“It cannot be seen, cannot be felt,
Cannot be heard, cannot be smelt,
It lies behind stars and under hills,
And empty holes it fills,
It comes first and follows after,
Ends life, kills laughter.”
― J.R.R. Tolkien,
For centuries caves have filled and twisted mans imagination, brimming with the unknown and the unseen, a world beneath our world. Walking through the Ape Cave of Mt. St. Helens my imagination permeated and illuminated every crack and crevasse, every image of every horror movie and Gollum riddled scene races through my head at every corner. With my head lamp shut off I can not see my own hands, other than the occasional reverberation of fellow travelers and cave admires voices, I only hear the echoed drips of water sifting through the earth and landing in puddled corners of the cave and my own breath and footsteps. This somewhat ominous scenery is at the same time very peaceful, I image this is the closest feeling to being dead or unborn that any breathing human can experience.
The Ape Caves are located just outside of Cougar, WA in the Gifford Pinchot National Forest. After arriving at the parking lot and seeing that it was full of “Glampers” (my term for people who like to experience great things through a car window or tv screen instead on their feet in the thick of it) we decided to skip the main entrance and head down the trail to the “exit” and go in backwards. This way, at worst, we would only be passing annoying touristy types and not joining the herd.
After an easy two mile hike over lava rocks and through beautiful forests we arrived at a small hole in the ground with a ladder leading into the cave.
Once you descend the ladder, you find yourself in one of the few chambers that is illuminated by the sunlight creeping through the hole skylight above.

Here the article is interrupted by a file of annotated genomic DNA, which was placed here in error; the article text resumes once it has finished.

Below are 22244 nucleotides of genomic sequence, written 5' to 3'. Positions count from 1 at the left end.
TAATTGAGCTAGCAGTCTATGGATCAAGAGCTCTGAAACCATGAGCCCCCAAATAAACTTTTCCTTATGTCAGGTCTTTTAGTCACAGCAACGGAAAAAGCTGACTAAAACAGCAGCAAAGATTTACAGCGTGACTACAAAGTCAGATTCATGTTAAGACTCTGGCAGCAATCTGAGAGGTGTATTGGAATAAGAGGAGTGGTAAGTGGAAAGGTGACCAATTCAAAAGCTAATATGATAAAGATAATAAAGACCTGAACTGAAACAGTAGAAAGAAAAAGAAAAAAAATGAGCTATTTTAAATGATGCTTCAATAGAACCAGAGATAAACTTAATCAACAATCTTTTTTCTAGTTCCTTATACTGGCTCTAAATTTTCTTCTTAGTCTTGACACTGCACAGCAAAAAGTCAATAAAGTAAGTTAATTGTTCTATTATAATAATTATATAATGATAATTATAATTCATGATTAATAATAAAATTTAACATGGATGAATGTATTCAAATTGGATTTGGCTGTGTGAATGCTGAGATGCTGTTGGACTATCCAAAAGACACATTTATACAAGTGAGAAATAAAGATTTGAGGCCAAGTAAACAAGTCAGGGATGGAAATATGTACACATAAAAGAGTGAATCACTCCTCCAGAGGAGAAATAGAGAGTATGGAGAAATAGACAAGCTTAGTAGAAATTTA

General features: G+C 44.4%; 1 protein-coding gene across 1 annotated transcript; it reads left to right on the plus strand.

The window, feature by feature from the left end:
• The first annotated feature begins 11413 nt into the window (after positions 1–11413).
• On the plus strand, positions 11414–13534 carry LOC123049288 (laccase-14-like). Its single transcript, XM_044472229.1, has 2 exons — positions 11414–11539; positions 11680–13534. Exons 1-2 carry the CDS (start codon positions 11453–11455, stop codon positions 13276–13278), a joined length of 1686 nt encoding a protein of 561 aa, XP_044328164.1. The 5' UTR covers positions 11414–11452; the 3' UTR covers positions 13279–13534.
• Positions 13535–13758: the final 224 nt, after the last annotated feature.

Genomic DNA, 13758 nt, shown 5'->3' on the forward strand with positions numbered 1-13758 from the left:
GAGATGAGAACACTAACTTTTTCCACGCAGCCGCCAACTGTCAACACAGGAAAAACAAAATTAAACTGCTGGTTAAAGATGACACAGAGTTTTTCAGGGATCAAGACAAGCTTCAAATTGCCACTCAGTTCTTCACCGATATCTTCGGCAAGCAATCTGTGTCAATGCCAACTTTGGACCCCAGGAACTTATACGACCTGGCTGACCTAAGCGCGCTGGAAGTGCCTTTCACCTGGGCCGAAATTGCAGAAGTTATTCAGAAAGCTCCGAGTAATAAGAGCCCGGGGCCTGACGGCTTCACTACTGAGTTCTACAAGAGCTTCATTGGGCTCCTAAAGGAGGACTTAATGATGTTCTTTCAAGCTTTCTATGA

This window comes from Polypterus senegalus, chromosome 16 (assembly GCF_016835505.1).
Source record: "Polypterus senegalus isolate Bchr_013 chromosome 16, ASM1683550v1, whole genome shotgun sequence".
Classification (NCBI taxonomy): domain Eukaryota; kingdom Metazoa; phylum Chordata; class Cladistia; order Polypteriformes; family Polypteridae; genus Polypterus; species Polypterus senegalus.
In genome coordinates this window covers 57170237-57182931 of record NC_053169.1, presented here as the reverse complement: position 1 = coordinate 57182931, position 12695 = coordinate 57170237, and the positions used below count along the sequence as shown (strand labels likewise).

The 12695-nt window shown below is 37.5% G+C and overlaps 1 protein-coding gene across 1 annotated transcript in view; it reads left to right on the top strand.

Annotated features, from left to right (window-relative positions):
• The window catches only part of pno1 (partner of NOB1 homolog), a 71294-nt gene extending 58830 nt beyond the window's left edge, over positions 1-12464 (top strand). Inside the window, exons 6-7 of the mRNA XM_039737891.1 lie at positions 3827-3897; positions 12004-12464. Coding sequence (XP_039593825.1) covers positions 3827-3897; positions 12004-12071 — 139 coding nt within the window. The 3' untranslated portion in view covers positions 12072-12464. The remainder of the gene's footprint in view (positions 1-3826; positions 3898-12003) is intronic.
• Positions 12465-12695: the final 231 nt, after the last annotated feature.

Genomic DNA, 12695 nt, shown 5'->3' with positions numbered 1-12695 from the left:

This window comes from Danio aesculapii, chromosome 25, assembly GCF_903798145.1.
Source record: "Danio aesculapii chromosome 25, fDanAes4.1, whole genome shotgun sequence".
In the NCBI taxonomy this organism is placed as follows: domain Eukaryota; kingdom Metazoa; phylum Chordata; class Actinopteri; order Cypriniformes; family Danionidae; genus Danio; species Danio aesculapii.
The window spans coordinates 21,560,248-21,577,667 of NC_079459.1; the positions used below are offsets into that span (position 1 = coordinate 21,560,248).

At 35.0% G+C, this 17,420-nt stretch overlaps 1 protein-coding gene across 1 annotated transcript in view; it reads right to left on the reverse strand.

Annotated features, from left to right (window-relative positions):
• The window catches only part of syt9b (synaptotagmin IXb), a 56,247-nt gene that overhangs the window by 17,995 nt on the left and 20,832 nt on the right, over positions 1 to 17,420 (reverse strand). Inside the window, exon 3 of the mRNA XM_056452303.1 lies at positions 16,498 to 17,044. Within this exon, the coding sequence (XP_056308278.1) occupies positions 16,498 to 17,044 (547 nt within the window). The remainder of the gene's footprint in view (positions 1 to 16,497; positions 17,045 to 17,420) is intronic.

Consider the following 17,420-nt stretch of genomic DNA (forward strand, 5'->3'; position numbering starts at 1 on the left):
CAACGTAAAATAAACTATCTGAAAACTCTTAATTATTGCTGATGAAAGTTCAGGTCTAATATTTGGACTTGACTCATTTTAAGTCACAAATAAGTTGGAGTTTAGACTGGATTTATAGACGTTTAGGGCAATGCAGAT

The cave is actually a lava tube formed during a massive lava flow sometime around the year 80 CE. It widens and shrinks in different spots, some parts are only a little over 6 feet high and 8 feet wide, while other areas range up to 50 feet high and 50 feet wide.
The terrain of the cave is a mix of sandy runways and piles of giant boulders, making navigating pretty sketchy and fun with nothing but a headlamp. (you can rent a propane lantern at the ranger station if that interests you, but carrying a 5 pound swinging torch over rocky outcroppings didn’t interest me)
After about 3/4 mile walk you come to another skylight and a break from the claustrophobic darkness.
The actual date of the discovery of the cave is not known. Estimates range from 1946 to 1951. Sometime in those years, a logger from Amboy, Washington was the first man to find the cave. Lawrence Johnson was in the area of the main entrance when he noticed a tree growing at an odd angle. When he investigated, he found a large sinkhole that opened into a dark tunnel. Johnson walked into the tunnel, tossing pebbles ahead of him until he found himself at the edge of an overhang; ahead was a large, pitch black, echoing cavern. When his day’s work was finished, Johnson returned to the cave with the rest of his logging crew, as well as all the lights and tackle they had with them. They reached the edge of the lip, but no one was willing to lower himself into the darkness.
Johnson contacted Harry Reese, a local community leader and an avid caver: a few days later, Reese and his sons (members of a local Boy Scout Troup who called themselves the Mt. St. Helens Apes) were the first to explore Ape cave. These young men extensively explored the cave throughout 1952. Interestingly enough, they found no evidence of previous human exploration.
The rangers warn of bats throughout the caves but even after searching the entirety of the cavern, we found no sign of any bats.
The caves stay a cool 42 degrees (F) year round, so if you’re planning on visiting, even in the dead of summer, bring a sweater of some sort.
After about two and a half miles and about two and a half hours of hiking and climbing through the cave we arrive at the main (tourist) entrance. The cave continues down for another 3/4 mile, this part was extremely easy hiking, a sandy path to the end, and this is why most tourists and visitors only “explore” the bottom portion of the cave, this part was also littered with beer bottles and cigarette butts and the ignorance of “weekend warriors”. I highly suggest you experience the entire cave and if you’re not big on idiots and looky lou’s I suggest you do the cave in reverse as we did, we were never in the company of others for more than a few minutes as we passed and it was extremely more enjoyable this way.